I learnt this method of printing at a fantastic print studio in Aberdeeen called Peacock studios last summer. This article is a way for me to document my time there and to provide an outline of this process, for other people wanting to learn more about Screen printing. I’ve found online and youtube tutorials only get you so far without explaining the basics along the way, and they assume an awful lot about previous experience. I hope this explanation works for you!
Screen-printing: The photo-emulsion process
This method is a fantastic way to screen-print as it allows you to print very fine lines. I use an A2 silk screen with a mesh size of 120 TPI (Threads per inch) which gives good detail.
I cut the paper to size, and remove any imperfections in the paper with a razor blade (fiddly work!). Then I smooth the paper over any slight dents with the end of a bone folder (a very smooth piece of plastic) over a piece of tissue so it doesn’t damage the fancy paper.
Next, I coat the silk screen frame in a thin layer of green emulsion, then leave it to dry. You can do this by using a metal ‘trough’ (As seen in the photos) filled with the emulsion. Lift the side of the trough to the bottom of the screen and tilt it very slightly, until the emulsion hits the screen. In a fast, sweeping motion, pull the trough to the top of the screen, maintaining a steady pressure so the emulsion doesn’t leak everywhere.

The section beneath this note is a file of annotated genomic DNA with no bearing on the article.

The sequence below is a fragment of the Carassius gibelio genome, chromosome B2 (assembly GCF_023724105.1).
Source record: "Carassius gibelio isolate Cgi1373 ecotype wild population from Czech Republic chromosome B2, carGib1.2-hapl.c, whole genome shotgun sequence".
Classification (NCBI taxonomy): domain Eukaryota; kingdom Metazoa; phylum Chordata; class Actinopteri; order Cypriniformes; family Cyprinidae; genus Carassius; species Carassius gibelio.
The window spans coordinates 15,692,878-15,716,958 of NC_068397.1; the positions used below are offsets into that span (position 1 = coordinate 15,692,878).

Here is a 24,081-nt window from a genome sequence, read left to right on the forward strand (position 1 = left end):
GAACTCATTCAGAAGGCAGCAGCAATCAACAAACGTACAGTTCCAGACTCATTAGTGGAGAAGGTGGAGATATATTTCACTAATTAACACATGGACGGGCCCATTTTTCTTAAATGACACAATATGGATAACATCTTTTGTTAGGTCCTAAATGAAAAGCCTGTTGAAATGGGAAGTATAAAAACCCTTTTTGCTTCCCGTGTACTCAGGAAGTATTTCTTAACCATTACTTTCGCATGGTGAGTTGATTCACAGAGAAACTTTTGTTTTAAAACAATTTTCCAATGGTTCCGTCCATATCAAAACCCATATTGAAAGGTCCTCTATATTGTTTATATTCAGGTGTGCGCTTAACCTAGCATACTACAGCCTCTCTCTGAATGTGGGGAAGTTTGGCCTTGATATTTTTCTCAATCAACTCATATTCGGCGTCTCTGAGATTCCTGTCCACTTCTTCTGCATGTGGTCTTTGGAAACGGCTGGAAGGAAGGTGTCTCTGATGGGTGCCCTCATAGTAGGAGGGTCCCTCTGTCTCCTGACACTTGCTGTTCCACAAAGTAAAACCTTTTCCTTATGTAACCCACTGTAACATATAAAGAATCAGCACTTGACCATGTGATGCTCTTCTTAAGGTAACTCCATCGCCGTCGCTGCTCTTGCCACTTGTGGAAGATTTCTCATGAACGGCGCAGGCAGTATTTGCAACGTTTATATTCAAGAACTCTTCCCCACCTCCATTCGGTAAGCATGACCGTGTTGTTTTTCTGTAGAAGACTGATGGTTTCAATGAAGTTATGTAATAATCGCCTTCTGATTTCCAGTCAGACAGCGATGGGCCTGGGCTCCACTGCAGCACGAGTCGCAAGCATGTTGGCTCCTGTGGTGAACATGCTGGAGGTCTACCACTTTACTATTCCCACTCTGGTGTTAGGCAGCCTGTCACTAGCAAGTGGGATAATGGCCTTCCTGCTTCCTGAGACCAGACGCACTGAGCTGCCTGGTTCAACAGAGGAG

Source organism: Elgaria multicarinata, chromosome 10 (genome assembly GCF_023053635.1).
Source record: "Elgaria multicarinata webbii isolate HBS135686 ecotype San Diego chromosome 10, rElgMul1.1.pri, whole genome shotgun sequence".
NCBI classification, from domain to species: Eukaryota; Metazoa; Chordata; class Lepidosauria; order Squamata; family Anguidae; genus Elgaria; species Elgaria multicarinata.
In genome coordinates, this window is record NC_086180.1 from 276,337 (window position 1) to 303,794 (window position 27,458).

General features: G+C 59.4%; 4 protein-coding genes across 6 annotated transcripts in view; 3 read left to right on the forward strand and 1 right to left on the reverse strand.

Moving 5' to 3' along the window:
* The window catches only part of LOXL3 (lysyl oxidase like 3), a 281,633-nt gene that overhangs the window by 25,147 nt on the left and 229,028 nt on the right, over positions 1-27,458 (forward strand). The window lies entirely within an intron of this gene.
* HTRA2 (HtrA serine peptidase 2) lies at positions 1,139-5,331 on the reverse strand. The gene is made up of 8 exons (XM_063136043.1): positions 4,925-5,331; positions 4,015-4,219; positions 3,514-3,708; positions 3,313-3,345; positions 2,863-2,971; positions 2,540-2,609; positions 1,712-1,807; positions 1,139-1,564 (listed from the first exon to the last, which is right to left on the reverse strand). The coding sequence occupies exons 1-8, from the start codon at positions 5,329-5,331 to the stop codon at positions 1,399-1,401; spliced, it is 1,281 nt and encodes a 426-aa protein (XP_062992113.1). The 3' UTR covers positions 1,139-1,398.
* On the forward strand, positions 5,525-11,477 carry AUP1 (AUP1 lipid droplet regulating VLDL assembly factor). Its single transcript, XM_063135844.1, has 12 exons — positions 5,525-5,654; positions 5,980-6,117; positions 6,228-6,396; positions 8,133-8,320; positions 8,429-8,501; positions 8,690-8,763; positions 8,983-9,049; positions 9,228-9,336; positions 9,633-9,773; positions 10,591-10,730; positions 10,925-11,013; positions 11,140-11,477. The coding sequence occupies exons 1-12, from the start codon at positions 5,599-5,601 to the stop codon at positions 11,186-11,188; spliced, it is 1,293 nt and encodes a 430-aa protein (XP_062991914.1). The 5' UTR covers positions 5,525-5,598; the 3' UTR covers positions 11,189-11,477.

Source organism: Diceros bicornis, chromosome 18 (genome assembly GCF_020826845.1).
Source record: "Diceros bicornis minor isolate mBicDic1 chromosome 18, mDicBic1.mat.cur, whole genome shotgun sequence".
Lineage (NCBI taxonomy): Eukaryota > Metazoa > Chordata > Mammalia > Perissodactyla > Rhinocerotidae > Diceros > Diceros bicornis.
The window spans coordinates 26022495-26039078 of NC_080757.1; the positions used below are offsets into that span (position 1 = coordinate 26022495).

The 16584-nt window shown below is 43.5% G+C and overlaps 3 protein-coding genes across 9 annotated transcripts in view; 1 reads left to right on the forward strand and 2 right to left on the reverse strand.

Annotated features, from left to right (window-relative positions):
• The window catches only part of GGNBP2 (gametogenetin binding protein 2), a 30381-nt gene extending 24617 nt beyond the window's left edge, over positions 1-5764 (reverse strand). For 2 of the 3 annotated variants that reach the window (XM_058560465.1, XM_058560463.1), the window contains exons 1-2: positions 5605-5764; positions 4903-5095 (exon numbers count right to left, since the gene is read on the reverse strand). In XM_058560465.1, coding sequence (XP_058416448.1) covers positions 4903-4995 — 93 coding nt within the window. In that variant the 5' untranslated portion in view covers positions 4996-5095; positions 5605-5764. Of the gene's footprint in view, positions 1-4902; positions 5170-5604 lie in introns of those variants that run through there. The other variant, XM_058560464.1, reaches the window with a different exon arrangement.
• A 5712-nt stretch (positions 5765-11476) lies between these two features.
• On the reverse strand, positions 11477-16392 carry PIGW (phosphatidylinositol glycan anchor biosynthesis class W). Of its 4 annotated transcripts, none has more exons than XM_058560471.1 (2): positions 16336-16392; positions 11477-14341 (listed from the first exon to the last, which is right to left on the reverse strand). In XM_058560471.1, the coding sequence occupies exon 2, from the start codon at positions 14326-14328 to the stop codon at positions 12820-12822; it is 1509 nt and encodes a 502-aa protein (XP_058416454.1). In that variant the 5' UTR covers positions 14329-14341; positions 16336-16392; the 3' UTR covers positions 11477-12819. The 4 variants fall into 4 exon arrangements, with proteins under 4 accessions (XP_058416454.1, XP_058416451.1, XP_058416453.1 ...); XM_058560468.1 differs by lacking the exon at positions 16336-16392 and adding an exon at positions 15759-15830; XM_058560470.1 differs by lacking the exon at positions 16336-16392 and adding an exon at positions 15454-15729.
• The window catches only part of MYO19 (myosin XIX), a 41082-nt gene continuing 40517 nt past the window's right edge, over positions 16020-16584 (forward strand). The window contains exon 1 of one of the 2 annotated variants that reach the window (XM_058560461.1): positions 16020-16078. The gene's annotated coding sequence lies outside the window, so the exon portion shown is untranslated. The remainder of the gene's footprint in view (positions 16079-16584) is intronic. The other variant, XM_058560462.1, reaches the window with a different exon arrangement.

I then take my design, which has been printed onto a transparent film, and place it under the silk screen. Then it is exposed to a bright light in a dark room, or in a specialist machine (see below). The area around the image that is exposed to the light will harden, while the emulsion hidden under the black lines of the design can be washed away. This causes the silk screen to act like a stencil, and also means I can use the stencil multiple times. This is far better than using a paper or plastic stencil, which may disintegrate or distort after several uses.
I take the frame to a washing bay, and wash away all the un-hardened emulsion to reveal the stencil. It is then left to dry.
The silk screen frame is then attached to a printing bed, and I add masking tape around the edge of the emulsion to ensure the surrounding mesh doesn’t get paint on it! The squeegee is then fixed in place (this is the tool that pulls paint over the stencil).
Part 2 coming out next Monday! Stay tuned.